- Taschenbuch: 288 Seiten
- Verlag: Howard Books; Auflage: Reprint (6. März 2012)
- Sprache: Englisch
- ISBN-10: 1439190631
- ISBN-13: 978-1439190630
- Größe und/oder Gewicht: 14 x 1,8 x 21,4 cm
- Durchschnittliche Kundenbewertung: 4 Kundenrezensionen
- Amazon Bestseller-Rang: Nr. 258.324 in Fremdsprachige Bücher (Siehe Top 100 in Fremdsprachige Bücher)
A Love That Multiplies: An Up-Close View of How They Make It Work (Englisch) Taschenbuch – 6. März 2012
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Über den Autor und weitere Mitwirkende
Michelle Duggar has been married for more than twenty years to her husband, Jim Bob, and they are blessed with nineteen children. The Duggars have the #1 program on TLC/Discovery Health/TLC documentaries and have appeared on national television shows, such as the Today show, Good Morning America, The View, Inside Edition, Jimmy Kimmel Live, and others.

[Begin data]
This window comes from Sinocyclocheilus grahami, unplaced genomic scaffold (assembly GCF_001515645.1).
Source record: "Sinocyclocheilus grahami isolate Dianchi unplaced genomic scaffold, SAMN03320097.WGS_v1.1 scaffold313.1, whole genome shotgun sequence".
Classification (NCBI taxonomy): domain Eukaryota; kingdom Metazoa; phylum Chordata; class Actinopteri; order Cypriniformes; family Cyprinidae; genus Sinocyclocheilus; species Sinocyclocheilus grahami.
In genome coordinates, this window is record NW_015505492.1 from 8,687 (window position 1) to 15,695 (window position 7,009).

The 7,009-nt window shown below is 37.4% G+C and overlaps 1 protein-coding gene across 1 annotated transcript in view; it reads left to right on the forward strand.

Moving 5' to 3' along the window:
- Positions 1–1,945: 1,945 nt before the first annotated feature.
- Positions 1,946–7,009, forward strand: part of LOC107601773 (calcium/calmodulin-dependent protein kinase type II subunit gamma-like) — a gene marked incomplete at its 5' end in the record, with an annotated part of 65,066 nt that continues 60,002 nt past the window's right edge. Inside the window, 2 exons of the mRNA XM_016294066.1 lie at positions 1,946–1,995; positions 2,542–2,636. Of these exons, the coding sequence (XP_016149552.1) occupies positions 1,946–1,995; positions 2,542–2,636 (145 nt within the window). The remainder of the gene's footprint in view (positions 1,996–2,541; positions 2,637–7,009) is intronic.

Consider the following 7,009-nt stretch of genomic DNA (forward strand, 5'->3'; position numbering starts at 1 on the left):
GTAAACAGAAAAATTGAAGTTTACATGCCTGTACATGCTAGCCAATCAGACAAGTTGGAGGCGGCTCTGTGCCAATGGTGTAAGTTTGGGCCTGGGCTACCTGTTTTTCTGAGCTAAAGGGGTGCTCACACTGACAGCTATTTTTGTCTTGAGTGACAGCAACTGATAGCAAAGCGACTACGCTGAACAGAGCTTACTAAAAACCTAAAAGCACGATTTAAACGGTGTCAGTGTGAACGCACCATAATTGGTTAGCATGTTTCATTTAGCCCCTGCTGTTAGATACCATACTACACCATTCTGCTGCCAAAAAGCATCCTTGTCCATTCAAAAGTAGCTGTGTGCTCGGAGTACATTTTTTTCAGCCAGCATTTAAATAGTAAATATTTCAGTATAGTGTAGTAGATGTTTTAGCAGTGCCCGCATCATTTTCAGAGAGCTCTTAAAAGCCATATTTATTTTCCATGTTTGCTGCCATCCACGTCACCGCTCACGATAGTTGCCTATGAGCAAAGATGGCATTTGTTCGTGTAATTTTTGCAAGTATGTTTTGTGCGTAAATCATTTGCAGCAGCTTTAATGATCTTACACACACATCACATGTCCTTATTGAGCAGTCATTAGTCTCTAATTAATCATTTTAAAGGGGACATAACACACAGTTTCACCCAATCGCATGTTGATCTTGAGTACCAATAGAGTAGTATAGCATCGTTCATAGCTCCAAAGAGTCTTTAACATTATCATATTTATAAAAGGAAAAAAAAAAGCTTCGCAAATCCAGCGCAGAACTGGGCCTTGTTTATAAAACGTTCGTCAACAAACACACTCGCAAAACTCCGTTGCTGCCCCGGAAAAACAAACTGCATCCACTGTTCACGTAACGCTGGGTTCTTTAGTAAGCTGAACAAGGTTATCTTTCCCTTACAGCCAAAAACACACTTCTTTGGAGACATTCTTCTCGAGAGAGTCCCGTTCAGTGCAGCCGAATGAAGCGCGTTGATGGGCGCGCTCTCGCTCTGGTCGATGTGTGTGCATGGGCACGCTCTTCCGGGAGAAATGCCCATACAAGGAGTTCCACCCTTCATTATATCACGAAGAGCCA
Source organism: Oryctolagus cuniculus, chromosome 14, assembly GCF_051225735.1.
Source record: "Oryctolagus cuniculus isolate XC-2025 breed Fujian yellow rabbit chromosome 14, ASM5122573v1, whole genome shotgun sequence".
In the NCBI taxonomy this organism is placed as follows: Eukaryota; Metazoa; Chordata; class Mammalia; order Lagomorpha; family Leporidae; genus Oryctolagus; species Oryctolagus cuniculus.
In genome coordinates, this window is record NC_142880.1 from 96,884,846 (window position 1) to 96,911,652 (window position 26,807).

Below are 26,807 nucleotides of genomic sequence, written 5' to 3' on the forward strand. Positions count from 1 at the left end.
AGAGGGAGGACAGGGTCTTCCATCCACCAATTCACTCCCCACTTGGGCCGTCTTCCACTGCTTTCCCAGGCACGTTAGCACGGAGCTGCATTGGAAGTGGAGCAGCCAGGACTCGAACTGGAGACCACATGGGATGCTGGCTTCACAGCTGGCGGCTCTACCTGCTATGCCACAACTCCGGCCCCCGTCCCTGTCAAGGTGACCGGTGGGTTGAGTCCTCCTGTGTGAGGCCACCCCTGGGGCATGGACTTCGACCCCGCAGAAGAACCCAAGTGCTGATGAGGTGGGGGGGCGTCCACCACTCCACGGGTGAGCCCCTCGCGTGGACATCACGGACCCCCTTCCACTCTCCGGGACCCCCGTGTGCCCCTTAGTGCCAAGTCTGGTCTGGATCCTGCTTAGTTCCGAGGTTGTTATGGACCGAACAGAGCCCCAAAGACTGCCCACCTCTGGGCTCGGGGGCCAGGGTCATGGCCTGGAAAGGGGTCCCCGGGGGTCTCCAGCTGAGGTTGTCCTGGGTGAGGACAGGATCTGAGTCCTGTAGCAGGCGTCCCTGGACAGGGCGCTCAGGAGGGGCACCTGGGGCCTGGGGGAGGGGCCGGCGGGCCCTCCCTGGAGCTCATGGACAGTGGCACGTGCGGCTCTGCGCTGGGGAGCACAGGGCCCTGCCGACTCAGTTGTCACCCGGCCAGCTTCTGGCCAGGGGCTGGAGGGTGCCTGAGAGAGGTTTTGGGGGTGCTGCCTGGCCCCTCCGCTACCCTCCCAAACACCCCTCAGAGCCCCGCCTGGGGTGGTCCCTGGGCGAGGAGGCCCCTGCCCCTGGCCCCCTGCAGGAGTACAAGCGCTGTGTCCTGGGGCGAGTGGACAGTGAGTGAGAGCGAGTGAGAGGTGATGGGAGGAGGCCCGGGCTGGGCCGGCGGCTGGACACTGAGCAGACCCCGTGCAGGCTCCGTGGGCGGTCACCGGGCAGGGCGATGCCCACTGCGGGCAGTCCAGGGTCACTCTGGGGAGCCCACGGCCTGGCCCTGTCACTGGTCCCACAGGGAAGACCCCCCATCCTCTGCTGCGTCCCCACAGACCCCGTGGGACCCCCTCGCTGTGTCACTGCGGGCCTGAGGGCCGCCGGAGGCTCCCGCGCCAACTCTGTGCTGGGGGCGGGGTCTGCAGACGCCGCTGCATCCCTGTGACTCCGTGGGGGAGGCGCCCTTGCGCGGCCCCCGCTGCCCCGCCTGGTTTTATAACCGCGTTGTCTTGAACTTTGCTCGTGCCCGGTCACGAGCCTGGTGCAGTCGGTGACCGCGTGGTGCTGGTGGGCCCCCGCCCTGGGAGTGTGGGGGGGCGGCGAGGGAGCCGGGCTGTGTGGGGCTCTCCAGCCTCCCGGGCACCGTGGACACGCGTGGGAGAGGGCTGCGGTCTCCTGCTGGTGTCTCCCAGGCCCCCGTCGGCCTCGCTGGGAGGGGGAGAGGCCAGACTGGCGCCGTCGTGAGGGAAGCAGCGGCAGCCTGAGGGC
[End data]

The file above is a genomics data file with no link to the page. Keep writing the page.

Jim Bob and Michelle Duggar married in 1984. Some time after the birth of their first child, they prayed that God would give them a love for children like his love for children and that he would bless them with as many children as he saw fit in his timing. Soon after, Michelle became pregnant with twins! The Duggars currently have ten boys and nine girls, and all their names begin with “J”—Joshua, Jana and John-David (twins), Jill, Jessa, Jinger, Joseph, Josiah, Joy-Anna, Jedidiah and Jeremiah (twins), Jason, James, Justin, Jackson, Johannah, Jennifer, Jordyn-Grace, and Josie.